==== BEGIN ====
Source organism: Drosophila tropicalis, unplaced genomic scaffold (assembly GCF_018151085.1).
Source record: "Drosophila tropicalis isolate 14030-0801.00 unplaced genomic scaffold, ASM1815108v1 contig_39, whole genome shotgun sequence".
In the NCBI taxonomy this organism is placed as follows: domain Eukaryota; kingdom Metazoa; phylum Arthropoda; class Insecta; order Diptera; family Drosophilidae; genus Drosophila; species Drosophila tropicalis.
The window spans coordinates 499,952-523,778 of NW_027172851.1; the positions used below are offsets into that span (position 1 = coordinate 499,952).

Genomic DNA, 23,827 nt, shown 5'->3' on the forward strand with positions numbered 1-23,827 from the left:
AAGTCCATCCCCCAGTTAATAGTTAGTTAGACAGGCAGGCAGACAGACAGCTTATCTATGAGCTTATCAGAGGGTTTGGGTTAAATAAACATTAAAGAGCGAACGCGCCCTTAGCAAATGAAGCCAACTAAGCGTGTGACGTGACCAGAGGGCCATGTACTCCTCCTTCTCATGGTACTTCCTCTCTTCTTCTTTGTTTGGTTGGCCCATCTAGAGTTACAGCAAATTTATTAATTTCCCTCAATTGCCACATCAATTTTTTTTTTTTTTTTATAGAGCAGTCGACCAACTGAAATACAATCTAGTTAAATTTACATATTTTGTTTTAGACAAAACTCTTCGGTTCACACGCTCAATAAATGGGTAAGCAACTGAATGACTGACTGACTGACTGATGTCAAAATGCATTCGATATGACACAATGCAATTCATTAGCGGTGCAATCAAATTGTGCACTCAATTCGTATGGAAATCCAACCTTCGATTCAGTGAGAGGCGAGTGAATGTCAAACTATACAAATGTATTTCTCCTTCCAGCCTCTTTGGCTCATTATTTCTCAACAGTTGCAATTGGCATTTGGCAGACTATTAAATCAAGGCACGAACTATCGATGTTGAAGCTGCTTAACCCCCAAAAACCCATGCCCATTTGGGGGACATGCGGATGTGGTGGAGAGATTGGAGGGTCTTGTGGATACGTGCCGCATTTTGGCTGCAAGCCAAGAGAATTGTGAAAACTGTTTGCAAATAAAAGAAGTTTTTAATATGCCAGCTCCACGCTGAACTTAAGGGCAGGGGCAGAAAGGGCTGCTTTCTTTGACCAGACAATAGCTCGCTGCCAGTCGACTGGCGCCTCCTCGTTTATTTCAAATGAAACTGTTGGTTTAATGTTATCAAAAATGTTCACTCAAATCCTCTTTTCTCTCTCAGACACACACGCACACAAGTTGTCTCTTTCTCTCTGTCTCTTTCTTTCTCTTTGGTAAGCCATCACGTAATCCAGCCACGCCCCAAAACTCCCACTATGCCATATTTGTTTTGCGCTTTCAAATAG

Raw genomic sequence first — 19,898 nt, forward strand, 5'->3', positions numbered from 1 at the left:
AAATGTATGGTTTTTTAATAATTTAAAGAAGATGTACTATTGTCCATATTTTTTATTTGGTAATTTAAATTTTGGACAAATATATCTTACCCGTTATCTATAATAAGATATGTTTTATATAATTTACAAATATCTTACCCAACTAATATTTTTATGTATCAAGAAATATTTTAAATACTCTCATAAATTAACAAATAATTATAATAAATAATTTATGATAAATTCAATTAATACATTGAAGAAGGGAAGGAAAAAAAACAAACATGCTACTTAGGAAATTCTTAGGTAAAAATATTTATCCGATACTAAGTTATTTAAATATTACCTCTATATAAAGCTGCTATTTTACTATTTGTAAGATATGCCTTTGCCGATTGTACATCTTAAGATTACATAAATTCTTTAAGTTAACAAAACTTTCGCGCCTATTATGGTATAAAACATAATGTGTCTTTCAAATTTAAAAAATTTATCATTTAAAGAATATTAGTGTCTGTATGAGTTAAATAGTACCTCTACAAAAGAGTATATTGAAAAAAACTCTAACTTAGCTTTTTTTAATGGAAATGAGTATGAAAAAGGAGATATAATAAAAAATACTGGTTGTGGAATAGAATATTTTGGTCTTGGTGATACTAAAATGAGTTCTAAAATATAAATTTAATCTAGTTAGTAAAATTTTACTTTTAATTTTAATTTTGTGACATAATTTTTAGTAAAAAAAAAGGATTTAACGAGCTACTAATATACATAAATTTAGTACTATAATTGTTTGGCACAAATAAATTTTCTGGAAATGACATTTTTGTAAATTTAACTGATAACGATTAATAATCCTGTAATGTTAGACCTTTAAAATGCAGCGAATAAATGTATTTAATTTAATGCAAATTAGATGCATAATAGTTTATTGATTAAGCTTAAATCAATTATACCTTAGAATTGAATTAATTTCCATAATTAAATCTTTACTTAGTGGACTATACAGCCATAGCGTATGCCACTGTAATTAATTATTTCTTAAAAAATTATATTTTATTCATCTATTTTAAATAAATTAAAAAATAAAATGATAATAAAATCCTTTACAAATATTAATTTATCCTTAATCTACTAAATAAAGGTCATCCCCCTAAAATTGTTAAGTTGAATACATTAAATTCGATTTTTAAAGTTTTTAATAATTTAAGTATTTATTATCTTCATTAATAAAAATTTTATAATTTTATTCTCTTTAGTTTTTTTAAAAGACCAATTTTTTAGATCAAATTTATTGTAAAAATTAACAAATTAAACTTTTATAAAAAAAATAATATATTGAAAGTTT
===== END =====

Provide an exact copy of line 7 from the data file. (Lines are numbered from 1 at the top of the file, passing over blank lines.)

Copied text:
Raw genomic sequence first — 19,898 nt, forward strand, 5'->3', positions numbered from 1 at the left: